We’ve provided some examples of projects that indicate different directions the project can be taken. The examples outlined connect to a few major themes you might choose to explore with your patrons that engage important questions about life in outerspace. Utensil design is a great way to get the creative juices flowing, since you can think about small adaptations that you can make to utensils we use every day (forks; spoons; chopsticks; spatulas; whisks). You can also explore tools to augment astronaut well-being, like the scent-creator we showed, which doesn't necessarily involve food, but rather the design of environments or atmospheres which remind astronauts of home.

🍭 Serve snacks for hacking

If running an in-person workshop, bring along some snacks that might inspire ways that patrons are thinking about flavors, packaging, and food preparation. For example, in workshops we've run, we've brought along pop rocks, moon cheese, powdered drink mix, astronaut ice cream (which isn't actually eaten by astronauts!), hot sauce, etc. Freeze dried snacks work great, since they illustrate the types of foods that astronauts are already eating, but also bring some food items that don't translate so easily (something fermented, like miso or kombucha, or something that produces a lot of crumbs, like potato chips!).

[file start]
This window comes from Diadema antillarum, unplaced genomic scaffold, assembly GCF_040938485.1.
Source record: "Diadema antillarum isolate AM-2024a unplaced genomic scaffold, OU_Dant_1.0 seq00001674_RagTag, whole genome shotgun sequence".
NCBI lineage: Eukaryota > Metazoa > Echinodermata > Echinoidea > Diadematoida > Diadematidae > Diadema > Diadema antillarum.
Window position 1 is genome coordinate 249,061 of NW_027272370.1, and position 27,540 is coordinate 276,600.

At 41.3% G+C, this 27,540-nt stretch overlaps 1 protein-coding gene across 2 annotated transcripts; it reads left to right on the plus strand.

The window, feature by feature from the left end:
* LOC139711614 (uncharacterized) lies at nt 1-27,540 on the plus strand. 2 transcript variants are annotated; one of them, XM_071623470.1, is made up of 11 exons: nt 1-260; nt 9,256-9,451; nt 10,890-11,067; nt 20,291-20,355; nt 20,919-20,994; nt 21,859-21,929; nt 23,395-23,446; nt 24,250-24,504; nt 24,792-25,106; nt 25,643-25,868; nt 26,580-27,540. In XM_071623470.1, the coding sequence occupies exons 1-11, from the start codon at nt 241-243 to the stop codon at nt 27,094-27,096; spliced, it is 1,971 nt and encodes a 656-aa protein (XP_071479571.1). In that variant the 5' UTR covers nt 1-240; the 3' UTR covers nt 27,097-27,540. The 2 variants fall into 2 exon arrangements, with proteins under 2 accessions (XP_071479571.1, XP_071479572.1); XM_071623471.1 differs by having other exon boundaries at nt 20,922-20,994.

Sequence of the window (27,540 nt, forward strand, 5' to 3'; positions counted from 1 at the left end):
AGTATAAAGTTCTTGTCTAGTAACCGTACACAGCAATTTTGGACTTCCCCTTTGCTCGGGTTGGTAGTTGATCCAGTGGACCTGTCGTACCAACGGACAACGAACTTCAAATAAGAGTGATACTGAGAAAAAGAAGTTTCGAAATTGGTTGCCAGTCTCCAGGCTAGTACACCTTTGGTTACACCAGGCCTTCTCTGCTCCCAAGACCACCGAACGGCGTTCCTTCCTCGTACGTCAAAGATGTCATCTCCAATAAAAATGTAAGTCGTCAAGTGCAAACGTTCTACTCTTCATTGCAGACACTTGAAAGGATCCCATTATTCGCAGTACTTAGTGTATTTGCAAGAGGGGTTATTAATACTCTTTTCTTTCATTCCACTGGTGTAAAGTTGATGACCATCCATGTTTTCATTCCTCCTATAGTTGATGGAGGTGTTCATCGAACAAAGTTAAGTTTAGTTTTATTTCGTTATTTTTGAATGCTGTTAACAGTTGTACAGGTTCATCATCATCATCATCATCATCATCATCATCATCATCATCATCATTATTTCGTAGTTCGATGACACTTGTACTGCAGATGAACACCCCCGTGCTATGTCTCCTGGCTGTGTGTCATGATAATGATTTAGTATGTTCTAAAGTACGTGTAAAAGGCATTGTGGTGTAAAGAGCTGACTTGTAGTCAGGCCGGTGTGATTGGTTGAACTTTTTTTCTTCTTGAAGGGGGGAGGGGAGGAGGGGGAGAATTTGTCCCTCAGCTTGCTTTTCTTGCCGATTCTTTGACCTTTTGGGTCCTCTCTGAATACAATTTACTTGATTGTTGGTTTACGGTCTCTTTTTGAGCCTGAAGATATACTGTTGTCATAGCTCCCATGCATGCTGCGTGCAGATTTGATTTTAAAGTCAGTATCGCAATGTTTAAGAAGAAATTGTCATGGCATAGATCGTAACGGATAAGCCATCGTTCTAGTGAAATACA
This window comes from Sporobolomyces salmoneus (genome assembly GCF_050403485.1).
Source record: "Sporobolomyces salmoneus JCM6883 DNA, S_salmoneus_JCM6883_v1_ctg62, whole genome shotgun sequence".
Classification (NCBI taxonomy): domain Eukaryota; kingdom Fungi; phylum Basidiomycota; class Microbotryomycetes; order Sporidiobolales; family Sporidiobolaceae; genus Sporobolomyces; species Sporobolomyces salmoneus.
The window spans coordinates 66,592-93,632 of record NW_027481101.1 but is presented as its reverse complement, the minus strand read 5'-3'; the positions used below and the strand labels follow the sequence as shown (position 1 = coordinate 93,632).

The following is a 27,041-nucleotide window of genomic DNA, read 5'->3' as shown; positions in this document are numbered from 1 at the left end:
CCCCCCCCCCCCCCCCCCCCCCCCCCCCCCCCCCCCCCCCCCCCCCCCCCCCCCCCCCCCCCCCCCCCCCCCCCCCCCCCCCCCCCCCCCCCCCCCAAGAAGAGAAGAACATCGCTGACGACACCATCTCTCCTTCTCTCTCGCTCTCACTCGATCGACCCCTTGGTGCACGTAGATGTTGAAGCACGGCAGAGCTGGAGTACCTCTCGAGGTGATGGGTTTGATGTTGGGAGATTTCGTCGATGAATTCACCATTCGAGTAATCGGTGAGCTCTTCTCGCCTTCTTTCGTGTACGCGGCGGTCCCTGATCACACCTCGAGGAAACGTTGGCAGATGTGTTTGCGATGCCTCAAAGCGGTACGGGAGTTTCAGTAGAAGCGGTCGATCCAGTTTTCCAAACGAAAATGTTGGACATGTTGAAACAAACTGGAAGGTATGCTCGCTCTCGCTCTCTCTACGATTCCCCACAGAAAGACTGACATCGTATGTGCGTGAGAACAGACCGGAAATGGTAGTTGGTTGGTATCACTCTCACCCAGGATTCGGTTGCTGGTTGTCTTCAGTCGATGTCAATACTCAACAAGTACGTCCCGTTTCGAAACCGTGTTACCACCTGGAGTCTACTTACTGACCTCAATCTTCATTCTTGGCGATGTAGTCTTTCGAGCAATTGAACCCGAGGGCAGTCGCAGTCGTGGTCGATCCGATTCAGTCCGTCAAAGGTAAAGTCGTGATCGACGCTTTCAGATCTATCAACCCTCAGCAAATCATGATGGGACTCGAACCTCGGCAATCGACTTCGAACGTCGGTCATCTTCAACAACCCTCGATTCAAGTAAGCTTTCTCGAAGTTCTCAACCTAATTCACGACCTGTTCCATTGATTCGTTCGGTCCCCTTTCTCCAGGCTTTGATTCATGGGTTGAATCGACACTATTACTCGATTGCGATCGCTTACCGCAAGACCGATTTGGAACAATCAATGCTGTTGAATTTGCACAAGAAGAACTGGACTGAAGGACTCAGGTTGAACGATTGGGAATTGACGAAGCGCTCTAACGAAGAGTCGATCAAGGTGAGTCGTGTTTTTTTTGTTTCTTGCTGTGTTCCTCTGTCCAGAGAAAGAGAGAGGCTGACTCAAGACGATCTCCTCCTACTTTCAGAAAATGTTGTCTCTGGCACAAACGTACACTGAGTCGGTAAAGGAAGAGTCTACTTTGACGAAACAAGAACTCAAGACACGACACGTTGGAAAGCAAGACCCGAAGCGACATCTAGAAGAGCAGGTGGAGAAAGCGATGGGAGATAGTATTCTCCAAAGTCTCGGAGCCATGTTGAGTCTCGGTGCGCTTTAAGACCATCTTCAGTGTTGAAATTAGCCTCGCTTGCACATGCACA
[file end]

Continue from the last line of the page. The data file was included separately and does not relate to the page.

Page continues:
👅 Do some taste tests along the way

The program could be divided into different meal courses, when check-ins and share-outs could happen. For example, a short warm-up as an appetizer, and then you as the maitre d’ of the space food restaurant can check in with each of the chefs / food scientists on what they've come up with so far. Some clarifying questions you could ask include: how would this be cooked, if at all? What is something that is causing you trouble? What would you like us to notice about your design / recipe?